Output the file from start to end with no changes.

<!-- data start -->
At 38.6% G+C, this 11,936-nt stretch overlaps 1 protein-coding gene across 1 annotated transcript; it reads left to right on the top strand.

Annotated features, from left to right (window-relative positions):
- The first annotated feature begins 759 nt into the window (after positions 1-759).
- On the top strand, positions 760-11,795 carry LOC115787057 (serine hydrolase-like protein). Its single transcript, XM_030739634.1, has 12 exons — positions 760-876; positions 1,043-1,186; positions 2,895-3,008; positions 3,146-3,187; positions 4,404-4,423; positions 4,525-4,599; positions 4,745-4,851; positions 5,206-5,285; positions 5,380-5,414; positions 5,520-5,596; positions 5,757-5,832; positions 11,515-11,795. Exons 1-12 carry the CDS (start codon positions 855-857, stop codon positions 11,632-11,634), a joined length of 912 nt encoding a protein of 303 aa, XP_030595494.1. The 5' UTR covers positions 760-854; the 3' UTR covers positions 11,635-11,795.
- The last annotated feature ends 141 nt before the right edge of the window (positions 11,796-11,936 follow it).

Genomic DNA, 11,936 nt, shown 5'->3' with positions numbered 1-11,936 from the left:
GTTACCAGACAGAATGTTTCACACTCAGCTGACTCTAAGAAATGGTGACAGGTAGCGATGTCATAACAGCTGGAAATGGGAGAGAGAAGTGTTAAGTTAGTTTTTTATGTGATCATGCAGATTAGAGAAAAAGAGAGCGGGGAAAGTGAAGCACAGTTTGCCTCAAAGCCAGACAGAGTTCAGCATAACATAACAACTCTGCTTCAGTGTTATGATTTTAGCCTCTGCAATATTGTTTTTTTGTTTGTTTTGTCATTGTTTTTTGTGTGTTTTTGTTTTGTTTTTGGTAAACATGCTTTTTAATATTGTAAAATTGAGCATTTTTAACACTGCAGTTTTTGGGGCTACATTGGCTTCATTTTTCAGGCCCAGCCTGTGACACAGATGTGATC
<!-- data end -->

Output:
At 38.6% G+C, this 11,936-nt stretch overlaps 1 protein-coding gene across 1 annotated transcript; it reads left to right on the top strand.

Annotated features, from left to right (window-relative positions):
- The first annotated feature begins 759 nt into the window (after positions 1-759).
- On the top strand, positions 760-11,795 carry LOC115787057 (serine hydrolase-like protein). Its single transcript, XM_030739634.1, has 12 exons — positions 760-876; positions 1,043-1,186; positions 2,895-3,008; positions 3,146-3,187; positions 4,404-4,423; positions 4,525-4,599; positions 4,745-4,851; positions 5,206-5,285; positions 5,380-5,414; positions 5,520-5,596; positions 5,757-5,832; positions 11,515-11,795. Exons 1-12 carry the CDS (start codon positions 855-857, stop codon positions 11,632-11,634), a joined length of 912 nt encoding a protein of 303 aa, XP_030595494.1. The 5' UTR covers positions 760-854; the 3' UTR covers positions 11,635-11,795.
- The last annotated feature ends 141 nt before the right edge of the window (positions 11,796-11,936 follow it).

Genomic DNA, 11,936 nt, shown 5'->3' with positions numbered 1-11,936 from the left:
GTTACCAGACAGAATGTTTCACACTCAGCTGACTCTAAGAAATGGTGACAGGTAGCGATGTCATAACAGCTGGAAATGGGAGAGAGAAGTGTTAAGTTAGTTTTTTATGTGATCATGCAGATTAGAGAAAAAGAGAGCGGGGAAAGTGAAGCACAGTTTGCCTCAAAGCCAGACAGAGTTCAGCATAACATAACAACTCTGCTTCAGTGTTATGATTTTAGCCTCTGCAATATTGTTTTTTTGTTTGTTTTGTCATTGTTTTTTGTGTGTTTTTGTTTTGTTTTTGGTAAACATGCTTTTTAATATTGTAAAATTGAGCATTTTTAACACTGCAGTTTTTGGGGCTACATTGGCTTCATTTTTCAGGCCCAGCCTGTGACACAGATGTGATC